This week’s cover sees Santa off his sleigh, away from his reindeer, and inside a rather chic café, feverishly gulping down a caffeine fix. (He’s got a long night ahead of him, after all.) We recently talked to the artist John Cuneo about his inspiration for the image.
Animals are a big theme in your work. Had you drawn reindeer before?
I have, for Christmas cards mostly, but it was awhile before I did any research on what they really look like. They aren’t your cuddly “Fantasia” deer—less Bambi, more beast. To me, they look like they smell worse than your basic domestic version.
How does an idea like this strike you? It’s a lovely touch to bring Santa down to earth.
Christmas seems like such a brutal gig. When I was a child, in Jersey, I would be very worried about the logistics: the weather, the mileage, the size of the sack, the width of the chimney. Back then, we would leave milk and cookies out. But now I realize that caffeine would be essential. It’s not a kombucha moment. On the night before Christmas, the only thing stirring should be Santa with a café americano, a spoon, and maybe a little half-and-half.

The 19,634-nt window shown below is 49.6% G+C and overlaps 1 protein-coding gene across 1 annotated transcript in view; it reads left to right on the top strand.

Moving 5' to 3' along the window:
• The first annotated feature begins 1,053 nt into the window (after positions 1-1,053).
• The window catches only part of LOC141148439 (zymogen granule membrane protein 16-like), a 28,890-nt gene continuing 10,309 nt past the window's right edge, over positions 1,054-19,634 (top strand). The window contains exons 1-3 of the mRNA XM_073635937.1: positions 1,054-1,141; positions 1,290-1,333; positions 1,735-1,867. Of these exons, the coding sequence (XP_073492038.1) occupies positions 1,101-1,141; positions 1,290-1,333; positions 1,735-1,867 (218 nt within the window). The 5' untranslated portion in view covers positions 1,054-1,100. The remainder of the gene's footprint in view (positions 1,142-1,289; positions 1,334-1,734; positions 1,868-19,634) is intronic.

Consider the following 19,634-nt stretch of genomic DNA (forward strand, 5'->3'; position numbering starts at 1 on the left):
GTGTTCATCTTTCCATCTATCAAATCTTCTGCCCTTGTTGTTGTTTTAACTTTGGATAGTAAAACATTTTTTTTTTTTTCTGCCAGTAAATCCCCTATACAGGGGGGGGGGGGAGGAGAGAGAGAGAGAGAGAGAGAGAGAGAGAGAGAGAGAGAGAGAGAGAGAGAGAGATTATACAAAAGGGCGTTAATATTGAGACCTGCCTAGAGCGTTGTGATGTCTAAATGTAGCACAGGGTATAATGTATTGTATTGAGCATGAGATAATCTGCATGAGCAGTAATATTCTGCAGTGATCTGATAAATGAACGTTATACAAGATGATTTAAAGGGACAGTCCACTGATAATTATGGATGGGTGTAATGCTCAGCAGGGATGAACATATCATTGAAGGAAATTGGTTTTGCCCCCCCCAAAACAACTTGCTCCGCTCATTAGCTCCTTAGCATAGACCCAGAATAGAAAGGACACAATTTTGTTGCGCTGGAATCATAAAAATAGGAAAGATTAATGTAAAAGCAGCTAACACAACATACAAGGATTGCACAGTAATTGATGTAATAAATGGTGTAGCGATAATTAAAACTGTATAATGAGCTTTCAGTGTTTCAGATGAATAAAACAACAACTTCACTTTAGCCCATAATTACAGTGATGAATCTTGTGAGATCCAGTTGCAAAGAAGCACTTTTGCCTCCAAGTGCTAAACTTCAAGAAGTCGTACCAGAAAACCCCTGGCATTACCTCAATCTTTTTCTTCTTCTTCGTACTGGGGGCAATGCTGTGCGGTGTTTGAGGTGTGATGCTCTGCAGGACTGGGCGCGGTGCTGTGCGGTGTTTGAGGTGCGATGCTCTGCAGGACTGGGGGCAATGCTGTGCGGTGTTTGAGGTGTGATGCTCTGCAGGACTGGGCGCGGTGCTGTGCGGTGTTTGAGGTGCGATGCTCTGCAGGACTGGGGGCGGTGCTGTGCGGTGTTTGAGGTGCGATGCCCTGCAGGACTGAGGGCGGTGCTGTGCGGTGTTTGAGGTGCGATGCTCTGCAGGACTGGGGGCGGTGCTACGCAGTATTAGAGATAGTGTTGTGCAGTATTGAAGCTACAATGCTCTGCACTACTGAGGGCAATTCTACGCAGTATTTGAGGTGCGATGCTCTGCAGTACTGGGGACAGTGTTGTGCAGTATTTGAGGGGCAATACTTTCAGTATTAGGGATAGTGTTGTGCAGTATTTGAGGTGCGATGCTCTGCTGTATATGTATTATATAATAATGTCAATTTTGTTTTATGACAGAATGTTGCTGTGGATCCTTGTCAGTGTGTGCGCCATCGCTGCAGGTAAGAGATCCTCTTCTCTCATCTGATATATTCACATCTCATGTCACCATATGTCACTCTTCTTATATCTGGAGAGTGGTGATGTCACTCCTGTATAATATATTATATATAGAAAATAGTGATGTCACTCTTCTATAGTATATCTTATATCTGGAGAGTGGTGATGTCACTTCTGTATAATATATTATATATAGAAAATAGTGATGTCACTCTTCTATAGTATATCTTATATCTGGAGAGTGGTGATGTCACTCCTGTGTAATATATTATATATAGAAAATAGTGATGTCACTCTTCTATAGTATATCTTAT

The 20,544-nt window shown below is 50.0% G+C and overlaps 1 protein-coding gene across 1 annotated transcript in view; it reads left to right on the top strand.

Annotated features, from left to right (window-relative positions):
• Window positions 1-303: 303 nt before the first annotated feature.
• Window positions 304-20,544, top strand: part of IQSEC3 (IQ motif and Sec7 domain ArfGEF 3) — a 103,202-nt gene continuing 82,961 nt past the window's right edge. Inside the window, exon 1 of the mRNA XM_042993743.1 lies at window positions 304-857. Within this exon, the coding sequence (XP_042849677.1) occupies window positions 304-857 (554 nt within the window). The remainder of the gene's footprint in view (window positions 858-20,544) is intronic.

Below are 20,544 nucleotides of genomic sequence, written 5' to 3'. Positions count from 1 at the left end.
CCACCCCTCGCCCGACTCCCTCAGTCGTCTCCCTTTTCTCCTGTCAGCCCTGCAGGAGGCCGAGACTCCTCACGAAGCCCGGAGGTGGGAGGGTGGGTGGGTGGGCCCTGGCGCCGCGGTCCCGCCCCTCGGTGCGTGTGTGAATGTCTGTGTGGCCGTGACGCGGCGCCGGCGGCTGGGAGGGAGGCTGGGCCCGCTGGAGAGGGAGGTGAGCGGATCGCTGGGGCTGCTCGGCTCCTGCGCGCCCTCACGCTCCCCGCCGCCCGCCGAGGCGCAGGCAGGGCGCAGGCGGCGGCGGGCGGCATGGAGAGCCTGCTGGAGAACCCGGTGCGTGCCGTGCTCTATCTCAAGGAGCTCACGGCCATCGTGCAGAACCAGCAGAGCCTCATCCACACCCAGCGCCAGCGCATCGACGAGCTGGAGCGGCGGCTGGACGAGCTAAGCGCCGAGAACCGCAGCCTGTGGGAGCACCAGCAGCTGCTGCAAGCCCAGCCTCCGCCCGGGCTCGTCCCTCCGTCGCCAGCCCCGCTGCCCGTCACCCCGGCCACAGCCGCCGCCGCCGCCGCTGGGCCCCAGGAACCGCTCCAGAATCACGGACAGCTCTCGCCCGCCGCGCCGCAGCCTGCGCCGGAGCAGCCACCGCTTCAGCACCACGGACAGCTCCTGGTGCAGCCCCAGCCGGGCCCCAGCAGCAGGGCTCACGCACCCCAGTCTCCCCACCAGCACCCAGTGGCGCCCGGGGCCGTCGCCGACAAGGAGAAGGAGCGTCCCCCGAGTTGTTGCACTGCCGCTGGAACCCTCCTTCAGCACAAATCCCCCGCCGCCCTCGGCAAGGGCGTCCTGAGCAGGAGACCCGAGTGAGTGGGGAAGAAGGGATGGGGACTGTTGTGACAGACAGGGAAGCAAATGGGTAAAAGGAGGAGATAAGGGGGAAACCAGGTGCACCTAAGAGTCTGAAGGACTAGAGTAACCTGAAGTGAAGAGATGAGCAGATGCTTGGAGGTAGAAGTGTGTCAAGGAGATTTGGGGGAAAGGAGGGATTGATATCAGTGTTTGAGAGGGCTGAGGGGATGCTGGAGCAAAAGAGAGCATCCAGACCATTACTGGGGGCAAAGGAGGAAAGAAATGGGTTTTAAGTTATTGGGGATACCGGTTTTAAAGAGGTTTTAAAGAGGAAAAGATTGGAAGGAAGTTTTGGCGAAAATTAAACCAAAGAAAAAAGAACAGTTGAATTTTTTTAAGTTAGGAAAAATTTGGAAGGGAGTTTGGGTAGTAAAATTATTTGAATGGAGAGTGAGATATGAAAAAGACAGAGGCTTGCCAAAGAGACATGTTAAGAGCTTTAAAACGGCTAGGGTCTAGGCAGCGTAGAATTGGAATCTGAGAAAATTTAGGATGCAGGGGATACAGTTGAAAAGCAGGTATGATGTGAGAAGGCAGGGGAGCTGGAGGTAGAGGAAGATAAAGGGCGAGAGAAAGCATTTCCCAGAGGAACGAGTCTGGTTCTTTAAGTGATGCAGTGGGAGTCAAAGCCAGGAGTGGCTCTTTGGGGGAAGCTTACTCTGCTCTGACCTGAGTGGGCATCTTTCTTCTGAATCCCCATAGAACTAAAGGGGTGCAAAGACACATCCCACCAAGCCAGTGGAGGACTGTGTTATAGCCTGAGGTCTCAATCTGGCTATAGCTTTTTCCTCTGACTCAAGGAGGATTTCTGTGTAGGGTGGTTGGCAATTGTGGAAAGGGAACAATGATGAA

Do you have a favorite depiction of Santa?
I loved Haddon Sundblom’s Santas from the Coke ads—all candle-lit and cherry-cheeked. That luscious, chunky kind of painting still thrills me. But being a pen-and-ink guy, I also gravitate to the drawings. And not just to those of Thomas Nast, but to the older Dutch engravings of Sinterklaas, or St. Nicholas. He wasn’t as fat and jolly, and he had a hat like the Pope.
The classic George Price cover, with the Santas on the subway, is indelible as well. It was a revelation to see that (mall) Santas could be drawn two dozen slightly different ways. And, of course, bringing Santa down to the commuter level was brilliant. It probably influenced my drawing of him here, on a corporeal plane and fuelling up for a long night.
Do you need your own caffeination while working?
I find coffee as indispensable as pen and ink. It’s mandatory, it’s a crutch, it’s a reward, it’s kind of pathetic. Over many years of trial and error, I’ve developed a keen sense of the maximum amount of caffeine I can pour into my system and still be able hold a watercolor brush without shaking. For a freelance illustrator, it’s small triumphs like this that keep one going forward.
For more Christmas covers, see below:
“Forest for the Trees," by Carter Goodrich
“Yule Dog," by Ana Juan
“Holiday Track," by Tom Gauld